Referee (professional wrestling)
|This article does not cite any references or sources. (March 2007)|
In professional wrestling, a referee is an authority figure present in or near the ring during matches. The referee's kayfabe purpose is similar to that of referees in other sports, that is, as an enforcer of the rules and the person charged with rendering decisions. In reality, however, the referee is aware of the given match's pre-determined outcome, and is responsible for controlling the flow of the match and for relaying information or instructions from backstage officials to the wrestlers in addition to rendering the pre-determined outcome. Like wrestlers, referees are also responsible for maintaining kayfabe, and must render decisions in accordance with the promotion's kayfabe rules.
The kayfabe purpose of a pro wrestling referee is to render decisions (pinfalls, submissions, disqualifications, count outs) during a match, but the legit purpose they serve is to transmit messages to wrestlers about the progress of matches, communicate with them about the amount of time left (plus the beginning and end of commercial breaks on live broadcasts), and, if necessary, help them gauge the crowd reaction as well as reminding them of match script. They also have a key role in ensuring that the wrestlers are physically capable to continue, and to stop the match / inform the opponent if there is a risk of injury present. Presently, referees wear wireless earpieces, to allow backstage officials to communicate with them during matches. Referees are also selected by their employers subject to their height and weight. Normally referees will be no more than six feet tall, weigh no more than 180 lb and may generally display a non-athletic physique, examples of this are World Wrestling Entertainment referees Mike Chioda and Charles Robinson. The purpose of this size discrepancy is purely to emphasize the height, weight and musculature of some of the larger wrestlers and to compensate for smaller stars.
The "X" sign
Although professional wrestling is worked, real injuries can be sustained. In such an event, the referee raises his hand above his head into an "X" shape to alert backstage officials and paramedics, as well as any other wrestlers that what is going on is really happening. An "X" sign across the chest is a warning, it signifies that a wrestler may be injured, but is still able to compete. In recent times, TNA and WWE have used the "X" Sign to signify storyline as well as legitimate injuries. An example of this is when AJ Styles was kayfabe injured after being powerbombed off the stage through a table by Bully Ray. Another example is during the 2006 Money in the Bank ladder match match at WrestleMania 22 when Matt Hardy suplexed Ric Flair from the top of the ladder, and the two referees, Jim Korderas and Mike Chioda, used the "X" sign. Flair re-entered the match minutes afterwards, showing he wasn't legitimately injured.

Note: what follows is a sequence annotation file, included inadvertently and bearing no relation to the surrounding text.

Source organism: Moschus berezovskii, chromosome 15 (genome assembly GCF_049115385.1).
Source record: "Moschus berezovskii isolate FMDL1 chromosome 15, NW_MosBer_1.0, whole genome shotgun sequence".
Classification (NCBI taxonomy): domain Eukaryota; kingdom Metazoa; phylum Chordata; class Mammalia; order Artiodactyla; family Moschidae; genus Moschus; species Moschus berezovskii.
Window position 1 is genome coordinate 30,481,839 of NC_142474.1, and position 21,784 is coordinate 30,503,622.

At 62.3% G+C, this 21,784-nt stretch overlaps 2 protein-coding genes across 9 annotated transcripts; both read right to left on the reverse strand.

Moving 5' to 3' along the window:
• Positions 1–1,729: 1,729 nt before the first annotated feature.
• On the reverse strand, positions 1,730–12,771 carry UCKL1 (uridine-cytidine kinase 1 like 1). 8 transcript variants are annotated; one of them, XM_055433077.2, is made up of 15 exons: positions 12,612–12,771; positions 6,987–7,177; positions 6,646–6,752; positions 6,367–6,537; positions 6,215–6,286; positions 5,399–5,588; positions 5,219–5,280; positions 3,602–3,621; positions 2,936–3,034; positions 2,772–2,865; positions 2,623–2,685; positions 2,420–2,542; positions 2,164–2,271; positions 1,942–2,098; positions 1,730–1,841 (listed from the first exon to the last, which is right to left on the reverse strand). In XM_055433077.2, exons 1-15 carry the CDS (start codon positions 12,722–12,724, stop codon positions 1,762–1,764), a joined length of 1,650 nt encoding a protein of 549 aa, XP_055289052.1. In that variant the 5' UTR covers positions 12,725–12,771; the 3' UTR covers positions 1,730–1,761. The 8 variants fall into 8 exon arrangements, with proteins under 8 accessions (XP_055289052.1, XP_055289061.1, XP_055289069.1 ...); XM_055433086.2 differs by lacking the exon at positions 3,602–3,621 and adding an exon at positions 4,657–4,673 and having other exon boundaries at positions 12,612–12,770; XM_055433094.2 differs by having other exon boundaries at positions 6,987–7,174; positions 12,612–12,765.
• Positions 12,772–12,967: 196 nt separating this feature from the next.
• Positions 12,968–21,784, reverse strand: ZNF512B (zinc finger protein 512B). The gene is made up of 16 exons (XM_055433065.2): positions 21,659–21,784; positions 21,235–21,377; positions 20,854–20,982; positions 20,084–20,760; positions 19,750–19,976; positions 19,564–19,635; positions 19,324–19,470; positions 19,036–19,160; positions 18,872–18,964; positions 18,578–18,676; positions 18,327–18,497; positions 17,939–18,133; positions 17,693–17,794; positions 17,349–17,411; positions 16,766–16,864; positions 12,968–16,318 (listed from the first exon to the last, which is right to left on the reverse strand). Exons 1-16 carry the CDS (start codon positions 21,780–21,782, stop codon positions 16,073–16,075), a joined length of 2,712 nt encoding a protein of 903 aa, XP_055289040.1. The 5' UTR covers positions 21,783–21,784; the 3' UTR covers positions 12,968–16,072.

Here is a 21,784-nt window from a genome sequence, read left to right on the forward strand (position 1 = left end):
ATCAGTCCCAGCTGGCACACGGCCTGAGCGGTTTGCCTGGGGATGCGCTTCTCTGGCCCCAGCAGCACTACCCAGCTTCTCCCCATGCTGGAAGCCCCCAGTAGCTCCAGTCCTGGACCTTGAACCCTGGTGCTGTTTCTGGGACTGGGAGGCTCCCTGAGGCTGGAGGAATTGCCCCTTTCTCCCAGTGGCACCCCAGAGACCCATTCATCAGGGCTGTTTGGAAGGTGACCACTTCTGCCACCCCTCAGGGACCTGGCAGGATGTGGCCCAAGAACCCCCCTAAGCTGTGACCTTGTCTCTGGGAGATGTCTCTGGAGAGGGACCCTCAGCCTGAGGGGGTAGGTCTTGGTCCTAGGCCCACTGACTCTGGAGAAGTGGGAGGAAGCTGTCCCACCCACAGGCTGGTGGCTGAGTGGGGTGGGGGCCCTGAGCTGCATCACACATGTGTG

After the X sign is given, the officials backstage will communicate to the referee, if necessary, revised plans to end the match quickly. There is also a "blow off" sign, raising both arms straight up, if a wrestler seemed injured but feels he can continue.
Distractions and bumps
Sometimes during matches, referees will be knocked down by wrestlers. This is usually to allow for a wrestler to use a foreign object or perform an illegal move, or for another wrestler to run in and be able to get away with it.
To emphasize the power and fortitude of the wrestlers, referees are frequently "knocked unconscious" for periods of time by moves that are not considered particularly devastating when applied to wrestlers. For example, a wrestler being Irish whipped by his opponent may clip the referee. While a wrestler would probably only be knocked back in this situation, the referee would most likely be knocked across the ring and kayfabe injured or knocked out.
As a general rule, professional wrestling referees will not make a decision based on anything they do not personally witness happening in a match. This is used to explain the ubiquitous "distract the referee" tactic, used by heel managers to take the referee's attention away from the in-ring action, allowing the heel wrestler to cheat with impunity while the official's back is turned, or vice versa.
Also known as special guest referee is any match in which the usual referee is replaced with a "guest" filling in as the official. Celebrities (such as Muhammad Ali in the main event of WrestleMania), managers and other wrestlers can "guest" as the special referee. In some cases, a special referee is put into a match which is already a different match type or stipulation (for example: Hell in a Cell with a Special Referee). The special referee will often be biased towards or against one of the competitors or will be assigned as the Special Referee to ensure the match is called down the line. In September 1999, in the WWF, after all the referees got sick of continuously being attacked by wrestlers, they went on strike (kayfabe), leading to other WWF workers (most notably Harvey Whippleman and Tom Prichard, along with a non-striking Jim Korderas) becoming "scab" referees until the night after Unforgiven, where Vince McMahon gave the regular referees more authority in matches (along with fining Triple H for striking one that same night).